She also loved her holidays in the sun whenever the family could get away.
Donabate beach was her ideal place to collect stones, take them home and paint them.
Martina said Robyn taught her to become a stronger person.
“To see what she went through for so long and how she handled everything that was thrown at her medically and at such a young age made me stronger,” she said.
“Robyn also showed me how to smile and laugh. She would never sit under her battles – she fought. So that also showed me how to be calm, I have to admit. I miss her like there’s no tomorrow.”
Robyn’s funeral mass was held on April 25, with hundreds standing in silence and holding balloons while adhering to social distancing along the short route from her home to Whitehall Church.
The cortege was led by a lone piper.
Robyn’s school friends lined parts of the journey as scores of bikers led her to Dardistown Crematorium.
Her ashes are now at home with Bernadette, Millie, who misses her big sister dreadfully, and dad, Leighton.
Bernadette, who was by Robyn’s side every second of her treatment journey, would love the public to keep donating to Robyn’s Life Trust fund so that further research into neuroblastoma can take place.
“Just because Robyn isn’t with us here physically doesn’t mean I’m going to stop fighting her cause of finding a cure for neuroblastoma and wanting to help other children with this horrific disease,” she said.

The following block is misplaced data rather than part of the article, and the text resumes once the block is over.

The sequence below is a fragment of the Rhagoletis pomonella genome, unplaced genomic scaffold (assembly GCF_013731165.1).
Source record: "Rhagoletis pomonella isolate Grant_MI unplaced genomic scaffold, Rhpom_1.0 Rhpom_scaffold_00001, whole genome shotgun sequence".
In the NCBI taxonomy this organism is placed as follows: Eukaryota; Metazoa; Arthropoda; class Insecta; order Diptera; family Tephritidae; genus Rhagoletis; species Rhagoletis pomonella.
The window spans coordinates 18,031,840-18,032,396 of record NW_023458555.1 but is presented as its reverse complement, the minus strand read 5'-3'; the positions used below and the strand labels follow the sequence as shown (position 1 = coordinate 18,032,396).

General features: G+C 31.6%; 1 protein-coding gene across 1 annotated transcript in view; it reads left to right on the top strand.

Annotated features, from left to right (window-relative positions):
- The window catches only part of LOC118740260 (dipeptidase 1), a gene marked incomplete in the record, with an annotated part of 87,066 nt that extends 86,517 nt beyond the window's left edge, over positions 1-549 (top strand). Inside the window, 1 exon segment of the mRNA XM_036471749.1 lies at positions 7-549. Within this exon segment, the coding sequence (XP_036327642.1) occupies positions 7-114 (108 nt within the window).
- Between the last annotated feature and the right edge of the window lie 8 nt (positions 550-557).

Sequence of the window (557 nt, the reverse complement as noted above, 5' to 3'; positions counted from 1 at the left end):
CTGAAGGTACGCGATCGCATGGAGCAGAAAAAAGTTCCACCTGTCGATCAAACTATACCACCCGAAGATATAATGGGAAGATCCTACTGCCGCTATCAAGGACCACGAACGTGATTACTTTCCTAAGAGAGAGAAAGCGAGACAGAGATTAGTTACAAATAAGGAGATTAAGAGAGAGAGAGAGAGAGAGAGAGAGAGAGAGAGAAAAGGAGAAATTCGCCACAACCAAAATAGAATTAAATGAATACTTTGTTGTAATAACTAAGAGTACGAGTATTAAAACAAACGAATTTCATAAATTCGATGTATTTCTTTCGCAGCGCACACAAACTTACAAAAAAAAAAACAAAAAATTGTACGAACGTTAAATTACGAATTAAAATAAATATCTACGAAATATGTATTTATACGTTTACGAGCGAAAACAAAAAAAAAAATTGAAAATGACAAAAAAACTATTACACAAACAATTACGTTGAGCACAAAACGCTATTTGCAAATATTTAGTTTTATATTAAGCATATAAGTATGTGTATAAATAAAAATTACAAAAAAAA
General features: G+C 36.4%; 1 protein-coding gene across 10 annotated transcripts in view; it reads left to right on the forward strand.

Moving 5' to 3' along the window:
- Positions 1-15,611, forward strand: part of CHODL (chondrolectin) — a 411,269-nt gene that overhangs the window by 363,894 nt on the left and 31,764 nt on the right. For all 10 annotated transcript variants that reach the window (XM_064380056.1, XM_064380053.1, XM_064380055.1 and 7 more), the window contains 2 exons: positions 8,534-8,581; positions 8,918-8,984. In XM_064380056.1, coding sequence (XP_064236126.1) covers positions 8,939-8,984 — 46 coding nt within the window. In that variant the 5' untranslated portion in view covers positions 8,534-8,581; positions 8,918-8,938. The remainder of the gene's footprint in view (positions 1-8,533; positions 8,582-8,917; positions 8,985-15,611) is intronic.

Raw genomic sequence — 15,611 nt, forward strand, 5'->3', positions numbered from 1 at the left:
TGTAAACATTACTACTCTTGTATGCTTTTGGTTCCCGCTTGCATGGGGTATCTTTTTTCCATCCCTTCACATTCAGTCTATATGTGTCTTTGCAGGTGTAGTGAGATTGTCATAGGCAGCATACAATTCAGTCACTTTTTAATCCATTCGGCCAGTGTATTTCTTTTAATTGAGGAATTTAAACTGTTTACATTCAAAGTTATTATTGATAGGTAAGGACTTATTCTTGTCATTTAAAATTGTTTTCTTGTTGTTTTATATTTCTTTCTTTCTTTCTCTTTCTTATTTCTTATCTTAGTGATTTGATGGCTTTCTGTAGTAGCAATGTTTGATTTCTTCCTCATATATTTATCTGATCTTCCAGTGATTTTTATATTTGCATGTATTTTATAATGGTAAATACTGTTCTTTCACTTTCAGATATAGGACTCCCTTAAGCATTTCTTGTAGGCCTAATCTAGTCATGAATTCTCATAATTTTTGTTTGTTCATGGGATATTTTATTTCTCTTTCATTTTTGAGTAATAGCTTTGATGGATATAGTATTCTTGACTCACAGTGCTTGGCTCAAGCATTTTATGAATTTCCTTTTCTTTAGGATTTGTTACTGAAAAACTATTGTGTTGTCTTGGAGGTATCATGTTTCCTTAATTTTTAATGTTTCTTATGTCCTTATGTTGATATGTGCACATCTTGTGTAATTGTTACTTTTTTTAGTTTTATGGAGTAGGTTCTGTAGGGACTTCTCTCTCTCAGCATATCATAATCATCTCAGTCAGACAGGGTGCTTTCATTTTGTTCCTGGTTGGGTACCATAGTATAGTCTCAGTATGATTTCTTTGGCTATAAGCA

“There’s no centre of excellence or research facility here in Ireland for this cancer. In time, we hope to set up, with the help of the public and their donations, a programme that will help other sufferers.
“We as a family are so thankful to everyone who helped us throughout the years -everything the public did for us meant and means so, so much.
“Throughout her life, Robyn just wanted to live. When we were told five years ago by the doctors in Our Lady’s Hospital Crumlin that they could do no more for her, I just couldn’t let that happen.”
When her chances of survival dropped to 5pc five years ago and her family were told by Irish doctors to take her home to die, they decided to fundraise to take her to the US for the first time.
“Saying thank you to everyone through our battle just doesn’t seem enough. The amount of help and support we received over the years was overwhelming at times,” said Bernadette.
“All the medical staff here and in the US were wonderful to Robyn and the entire family. We made a lot of friends along the way and are thankful for everyone who helped Robyn and us on our journey.
“An American lady called Sheri, who we randomly met in a mall in Michigan, was so good to Robyn, Martina and I every time we had to go to the US for treatment.
“She just knew how to put us all at our ease and Robyn adored her.”
Despite having to endure more than 100 gruelling trips to the US over the years for treatment, Bernadette said it was a special time.
“It was just ‘us time’, Robyn, Martina and I. It was like having space away from the cancer fight in Ireland. It was like being in a bubble where no one could touch us,” she said.
A tree in Ellenfield Park in north Dublin has been decorated with photos, messages, glass ornaments and a porcelain angel in honour of Robyn.
A memorial to celebrate her life will be held at a later date.
Donations can be made to Robyn’s Life Trust through robynslife.com